Socio-environmental approachRose: “You can not reduce the proportion of the population at high risk withoutreducing the whole society’s exposure to the risk.”

A holistic approach

Filmpje na deel 2 over healthy settings:Lagging behind of health in prisons, political cause. Not everybody wants to useresources for that.Arguments against settings approach:1 Bigger inequity, disadvantaged groups don’t have a lot of settings(unemployed, homeless)2 Gap between theory and practice3 No real proof it is effective? Very hard since the holistic character

Nudging  Alternative strategy!!  Balance between individual (behavior) and collective (socio-environmental) approaches  Libertarian paternalism? Freedom to choose behavior, paternalism in the way it steers in a particular direction

Example: organ donationDemand higher than supply? Whyyyy?

  • Status quo bias/inertia: tendency to prefer a situation as it is, even if this is not the best for ourself or society (lazy??).Could be fixed by opt-out option. Automatically being registered as donor (whydoes this seem unethical?).

What’s in a nudge?  Deliberate intention to influence  Use of non-conscious processes  Compensation for cognitive limitations (like inertia)  Valorizing the preferred option  Goal-directedness – intent to do good  Respecting freedom of choice

People generally are supportive of nudges, as long as choices can still be freelymade.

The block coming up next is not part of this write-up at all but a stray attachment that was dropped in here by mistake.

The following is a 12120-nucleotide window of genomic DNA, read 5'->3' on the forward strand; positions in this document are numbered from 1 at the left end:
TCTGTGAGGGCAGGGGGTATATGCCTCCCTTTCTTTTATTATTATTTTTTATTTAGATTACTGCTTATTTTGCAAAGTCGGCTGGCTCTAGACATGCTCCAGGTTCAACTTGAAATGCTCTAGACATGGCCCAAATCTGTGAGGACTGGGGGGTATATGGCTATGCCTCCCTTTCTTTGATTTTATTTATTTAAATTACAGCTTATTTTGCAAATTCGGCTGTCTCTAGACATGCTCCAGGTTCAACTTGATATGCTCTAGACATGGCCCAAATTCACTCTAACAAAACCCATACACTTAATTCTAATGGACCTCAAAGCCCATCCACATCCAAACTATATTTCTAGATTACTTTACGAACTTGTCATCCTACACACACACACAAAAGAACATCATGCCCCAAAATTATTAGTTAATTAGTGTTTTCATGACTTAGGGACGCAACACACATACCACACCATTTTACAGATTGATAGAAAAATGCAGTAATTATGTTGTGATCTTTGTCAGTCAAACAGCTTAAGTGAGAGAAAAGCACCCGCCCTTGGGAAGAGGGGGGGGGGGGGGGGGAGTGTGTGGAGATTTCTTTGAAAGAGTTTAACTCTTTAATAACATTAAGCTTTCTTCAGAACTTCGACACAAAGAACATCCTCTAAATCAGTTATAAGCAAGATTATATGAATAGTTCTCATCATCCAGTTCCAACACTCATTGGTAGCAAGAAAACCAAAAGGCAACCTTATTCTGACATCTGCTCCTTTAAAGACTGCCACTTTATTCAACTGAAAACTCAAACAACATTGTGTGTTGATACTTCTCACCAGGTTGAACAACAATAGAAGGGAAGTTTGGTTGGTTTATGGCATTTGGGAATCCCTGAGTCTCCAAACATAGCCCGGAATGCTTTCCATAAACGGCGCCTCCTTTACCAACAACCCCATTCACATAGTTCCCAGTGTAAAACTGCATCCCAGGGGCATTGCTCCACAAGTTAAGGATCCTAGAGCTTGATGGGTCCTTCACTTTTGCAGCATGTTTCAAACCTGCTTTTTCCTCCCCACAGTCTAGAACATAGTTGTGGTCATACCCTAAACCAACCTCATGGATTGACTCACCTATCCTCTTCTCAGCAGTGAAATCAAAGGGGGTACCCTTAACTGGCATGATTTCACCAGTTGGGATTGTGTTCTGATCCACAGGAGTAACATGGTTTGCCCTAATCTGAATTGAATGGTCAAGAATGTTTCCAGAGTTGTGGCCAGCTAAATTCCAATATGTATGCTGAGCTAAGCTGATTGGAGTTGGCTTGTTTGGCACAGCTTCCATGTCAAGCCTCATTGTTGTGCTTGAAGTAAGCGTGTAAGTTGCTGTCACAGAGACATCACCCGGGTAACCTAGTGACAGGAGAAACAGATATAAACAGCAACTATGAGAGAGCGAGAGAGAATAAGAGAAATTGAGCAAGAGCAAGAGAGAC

Are nudges ethical?They are non-coercive and preserve choice...BUT!!!

  • Are people aware and can they avoid nudges?
  • How easy/cheap will it be to choose differently?
  • Who decides what is beneficial for people?
  • Does/will the end justify the means?
  • Will nudging replace other approaches (e., education, social debates)?There is an importance of transparency and debate!

Strengthening community action (er was geen oranje  )Participation, advocacy, activism

Participation in health promotion  Communities can and should determine their own priorities  Collective experience/knowledge for change/improvements (many contributions help effectiveness)  When people understand a problem, they more readily act

 People best solve their problems in a participatory process


  • Patient participation group
  • Community advisory boards
  • Community organization
  • Co-design and co-creation of interventions

Issues around participationNot all participation is real.Power differences

Beetje vaag...

Tokenism = symboliek

Blue is ideal.Mostly participation is green,sometimes partnership

Community development in healthEmpowerment! Strengthening communities to look after themselves.

Communities and processesCharacteristics of community:

  • spatial (incl. online) or non-spatial (identity)
  • social relations: shared needs and concernsRole of social capital is important (Bourdieu)
  • networks, trust, cooperation -> better outcomes
  • distribution of opportunities and resources (some members may have more, some less)

Community strengthening

Two dimensions in terms of approach:Consensus between community andother -stakeholder, or conflictNeeds-based (to fix problemssomething is needed) or strengths-based (try to build on what’s alreadyavailable)